So, participants of National Novel Writing Month consistently report that their friends and family just don’t get it. It seems to be a larger problem among the Arabs (and no, I’m not going to talk about the average 6 minutes a YEAR of reading that Arabs do) with their extended families. The idea of spending a month to challenge yourself to write a novel… just because doesn’t really click. I will admit, it doesn’t surprise me that the maniacs who started this thing (by the seat of their pants, mind you) were American. We do some awfully crazy things just because. You know, we climb mountains… just because they’re there. We hack systems… just because we can. We invent stuff… just because. And, we apparently write novels just because.
Today marks your last chance to finish your November novel. When you validate, you’ll get the fabulous prizes for which you have been prepared (what, you didn’t know there were prizes?!). This year’s prizes include such highly sought after items as:
- A video of the staff cheering for you (I must admit last year’s had a certain something (Viking hats) that this year’s lacked).
- A print-it-yourself certificate
- Amazing web badges to enhance your Facebook and other accounts
Apparently their sponsors will be adding some additional prizes that will likely be sexy items like book review services and such. So, will you join us next year? Didn’t the prizes convince you?
I have to admit that it’s just something that appeals to you… or it doesn’t. If you’re pretty type-A, goal-focused, competition driven, I doubt nano will be your thing. If, on the other hand, 30 days and nights of literary abandon (as a phrase) appeals to you, nano might be yours. It’s really a month to prove to yourself that yes I can do it. I can sit down (or stand up or lie down or stand on my head) and write a novel in one month. It’s insane and it’ll likely be worth far less than the paper on which it’s printed, but I can do it. It also helps you overcome the “someday novelist” syndrome. You know.. someday I’d like to write a book. Well, nano makes someday this day.
I’m sure for some people it’s about getting published. I’m sure for some it’s not. But, I think that all of us who take this on do so because we think it’s a worthy use of our time and energy. Even if neither of my novels is ever even submitted for publication, I’ve won. No, I don’t mean a silly web video or do-it-yourself certificate. I’ve proven (twice, so it’s not a fluke!) that I can actually do it. I can write 50,000 words on a topic of my choosing. And I can do it while work, kids, homework, Eid holidays, and well, LIFE gets in the way. But, if I set my mind to it, I can do it. Do you know two weeks ago I was fairly certain I wouldn’t make it this year? Heck five days ago I was pretty sure I wasn’t going to make it. But with a huge push, I did. And here’s what I learned from this year’s nano experience…
- Cut yourself come slack: You don’t have to write every day, or even every three days.
- Think differently: nano was kicking my butt until I started taking my ipad, plopping myself in front of the TV with El 3atal and just typing. Slowly I built word count… and I do mean slowly.
- Where you are halfway through a project doesn’t necessarily have a x 2 relationship with where you’ll be at the end. It reminds me of Armageddon. You know, when they’re drilling and they’re supposed to be at x feet and aren’t there. You can’t necessarily time it out.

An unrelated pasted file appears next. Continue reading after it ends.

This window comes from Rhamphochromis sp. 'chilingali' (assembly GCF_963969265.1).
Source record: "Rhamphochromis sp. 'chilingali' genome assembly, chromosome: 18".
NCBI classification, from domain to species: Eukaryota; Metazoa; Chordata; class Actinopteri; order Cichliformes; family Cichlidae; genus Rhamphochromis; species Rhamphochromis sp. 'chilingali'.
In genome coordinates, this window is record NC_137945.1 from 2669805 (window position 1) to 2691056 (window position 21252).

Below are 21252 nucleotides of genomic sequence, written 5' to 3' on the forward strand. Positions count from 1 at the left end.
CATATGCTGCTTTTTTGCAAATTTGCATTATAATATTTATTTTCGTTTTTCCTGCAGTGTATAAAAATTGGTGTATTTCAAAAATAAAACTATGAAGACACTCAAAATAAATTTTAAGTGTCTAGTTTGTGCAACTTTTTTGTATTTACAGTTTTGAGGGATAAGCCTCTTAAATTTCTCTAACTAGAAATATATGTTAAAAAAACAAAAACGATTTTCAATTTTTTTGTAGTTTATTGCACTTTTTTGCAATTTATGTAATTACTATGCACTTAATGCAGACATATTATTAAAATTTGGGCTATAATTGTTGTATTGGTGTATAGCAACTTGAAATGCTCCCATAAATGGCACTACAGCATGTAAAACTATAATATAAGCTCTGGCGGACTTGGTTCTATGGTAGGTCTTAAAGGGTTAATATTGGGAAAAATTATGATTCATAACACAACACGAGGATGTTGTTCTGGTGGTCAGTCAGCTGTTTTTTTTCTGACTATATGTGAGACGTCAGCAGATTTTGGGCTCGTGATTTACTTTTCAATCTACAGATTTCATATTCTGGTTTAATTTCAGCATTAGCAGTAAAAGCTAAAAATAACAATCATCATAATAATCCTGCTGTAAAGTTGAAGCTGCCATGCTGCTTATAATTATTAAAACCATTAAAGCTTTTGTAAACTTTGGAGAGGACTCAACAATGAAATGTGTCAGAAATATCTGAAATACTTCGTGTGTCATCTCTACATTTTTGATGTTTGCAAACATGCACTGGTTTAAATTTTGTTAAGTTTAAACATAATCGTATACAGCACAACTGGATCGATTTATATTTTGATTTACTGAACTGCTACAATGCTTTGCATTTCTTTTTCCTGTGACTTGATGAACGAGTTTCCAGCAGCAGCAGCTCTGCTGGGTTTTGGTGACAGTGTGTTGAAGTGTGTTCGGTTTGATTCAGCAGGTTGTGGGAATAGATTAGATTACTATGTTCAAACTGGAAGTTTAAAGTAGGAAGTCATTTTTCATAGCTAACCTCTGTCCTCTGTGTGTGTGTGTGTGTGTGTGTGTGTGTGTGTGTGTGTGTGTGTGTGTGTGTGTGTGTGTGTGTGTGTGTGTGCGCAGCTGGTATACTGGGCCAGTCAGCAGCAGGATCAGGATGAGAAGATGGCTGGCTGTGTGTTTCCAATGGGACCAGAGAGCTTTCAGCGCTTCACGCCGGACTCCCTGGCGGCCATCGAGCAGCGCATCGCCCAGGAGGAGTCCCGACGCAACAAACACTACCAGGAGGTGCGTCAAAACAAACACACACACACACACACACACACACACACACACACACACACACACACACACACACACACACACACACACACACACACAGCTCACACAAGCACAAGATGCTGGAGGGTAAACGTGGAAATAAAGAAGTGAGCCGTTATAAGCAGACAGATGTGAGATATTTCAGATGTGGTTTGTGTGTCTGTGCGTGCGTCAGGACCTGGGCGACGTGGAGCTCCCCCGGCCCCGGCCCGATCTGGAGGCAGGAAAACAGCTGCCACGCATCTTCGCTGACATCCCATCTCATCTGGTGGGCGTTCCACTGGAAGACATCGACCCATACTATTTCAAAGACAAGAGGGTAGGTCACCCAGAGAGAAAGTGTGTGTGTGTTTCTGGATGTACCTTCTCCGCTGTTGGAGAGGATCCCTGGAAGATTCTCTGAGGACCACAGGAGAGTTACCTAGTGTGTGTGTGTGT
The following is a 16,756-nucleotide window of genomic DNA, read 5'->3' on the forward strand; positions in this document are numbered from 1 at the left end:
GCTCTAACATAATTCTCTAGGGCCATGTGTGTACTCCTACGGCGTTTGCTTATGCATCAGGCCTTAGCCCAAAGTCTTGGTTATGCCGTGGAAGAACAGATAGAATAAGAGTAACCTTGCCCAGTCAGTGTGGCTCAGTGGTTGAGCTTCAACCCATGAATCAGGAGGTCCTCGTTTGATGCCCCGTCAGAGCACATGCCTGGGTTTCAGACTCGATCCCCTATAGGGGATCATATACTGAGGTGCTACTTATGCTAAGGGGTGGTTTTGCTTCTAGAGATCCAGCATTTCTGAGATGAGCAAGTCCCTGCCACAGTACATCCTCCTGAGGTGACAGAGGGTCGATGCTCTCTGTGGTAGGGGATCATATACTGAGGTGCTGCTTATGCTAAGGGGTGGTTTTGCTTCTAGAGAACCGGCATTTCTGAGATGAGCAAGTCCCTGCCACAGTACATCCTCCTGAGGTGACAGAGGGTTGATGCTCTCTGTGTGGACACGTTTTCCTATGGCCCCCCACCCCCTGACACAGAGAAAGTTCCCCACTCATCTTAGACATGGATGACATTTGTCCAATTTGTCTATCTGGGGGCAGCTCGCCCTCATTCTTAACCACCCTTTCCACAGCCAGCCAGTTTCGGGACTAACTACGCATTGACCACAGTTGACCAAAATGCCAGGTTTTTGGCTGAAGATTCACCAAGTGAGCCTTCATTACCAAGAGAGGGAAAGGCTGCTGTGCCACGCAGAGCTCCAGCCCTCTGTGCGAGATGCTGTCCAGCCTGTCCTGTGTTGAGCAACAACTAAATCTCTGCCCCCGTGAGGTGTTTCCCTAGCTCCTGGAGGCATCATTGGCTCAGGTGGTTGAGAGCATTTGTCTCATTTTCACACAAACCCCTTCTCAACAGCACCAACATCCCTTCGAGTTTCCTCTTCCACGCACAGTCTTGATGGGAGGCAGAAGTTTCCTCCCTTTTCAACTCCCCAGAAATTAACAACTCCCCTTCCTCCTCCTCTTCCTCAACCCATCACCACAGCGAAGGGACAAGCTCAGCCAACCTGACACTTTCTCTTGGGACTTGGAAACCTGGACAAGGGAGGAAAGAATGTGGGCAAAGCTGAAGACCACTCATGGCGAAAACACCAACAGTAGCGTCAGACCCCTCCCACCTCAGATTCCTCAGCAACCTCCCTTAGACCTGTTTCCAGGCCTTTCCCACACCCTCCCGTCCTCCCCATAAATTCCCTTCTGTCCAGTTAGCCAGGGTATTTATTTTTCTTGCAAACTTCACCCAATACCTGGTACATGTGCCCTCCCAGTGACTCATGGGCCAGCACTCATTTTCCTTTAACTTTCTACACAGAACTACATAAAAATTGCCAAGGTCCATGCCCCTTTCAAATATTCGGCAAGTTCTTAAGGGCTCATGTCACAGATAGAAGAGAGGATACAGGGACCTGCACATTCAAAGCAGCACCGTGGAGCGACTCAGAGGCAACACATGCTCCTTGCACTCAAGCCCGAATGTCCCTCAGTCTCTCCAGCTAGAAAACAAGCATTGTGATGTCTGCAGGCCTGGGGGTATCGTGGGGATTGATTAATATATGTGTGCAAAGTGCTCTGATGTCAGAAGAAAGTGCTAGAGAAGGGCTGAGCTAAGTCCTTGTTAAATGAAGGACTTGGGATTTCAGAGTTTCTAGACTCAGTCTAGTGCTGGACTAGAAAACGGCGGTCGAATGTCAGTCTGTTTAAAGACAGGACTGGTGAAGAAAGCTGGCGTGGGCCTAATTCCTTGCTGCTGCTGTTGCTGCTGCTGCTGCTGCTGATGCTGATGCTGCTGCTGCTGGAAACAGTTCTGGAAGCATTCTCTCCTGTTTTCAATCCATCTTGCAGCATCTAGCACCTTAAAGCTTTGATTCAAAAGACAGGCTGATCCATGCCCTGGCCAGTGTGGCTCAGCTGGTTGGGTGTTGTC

- Don’t fight your nature: I kept trying to take time in the mornings and come in and write. It seems so logical, the kids are in school, the house is quiet, there are no distractions. I failed. Miserably. I as much better off if I started to write at 4 pm when I got the kids home from school and continued off and on until 2 am. Napping in the morning was definitely time better spent for me.
- Every year crossing the finish line feels the same. It’s a rush and a huge sense of accomplishment. I did it! Really. It nearly killed me, but I tamed the beast, I crossed the finish line and now I get to keep that sense of accomplishment forever. Even if I never sell a word, I AM a novelist. How cool does that sound?
And so you don’t think it’s only crazy Americans in our group, I’m thrilled that this year at nearly every write-in the Arabs had us outnumbered. In our on-line group, it’s a mix but people from here are catching up. I’d like to give a special shout out to the tenth and eleventh grade students at Modern Montessori School who wrote 700,000! words between them. Read that again, ladies and gents, they wrote SEVEN. HUNDRED. THOUSAND words. And if we can’t get excited about Jordanian kids writing, what the heck CAN we get excited about. because, that’s not an easy thing to do. And I assure you they had parents and friends going, but why are you writing this? Will they pay you? Will you be published. So, kudos to them for overcoming all the naysayers and haters and tossing the gauntlet out there. Other schools, listen up! That’s a challenge right there, can you beat them next year?
Bottom line, for me is this. Writing makes you more than you are. It takes you and puts you in another world. And it helps you take others to another world… one you have created. And you write for you. Almost every great writer will tell you that the minute they started to write for the praise or money their work sucked. I do nano for me. Not for fame or fortune. Not so everyone around will think I’m smart. I do it because I know that I will never again say, “I think I could write a book someday.” I did write a book. I can do it. And one of these days, I might even edit one and see about getting it published. but if I never do, I’m pretty alright with that. Because for me it’s the creative process that’s meaningful, not the recognition one. I hope that next year you’ll get your crazy inner writer on and try out nano. Even if you don’t succeed, I bet you’ll enjoy the experience…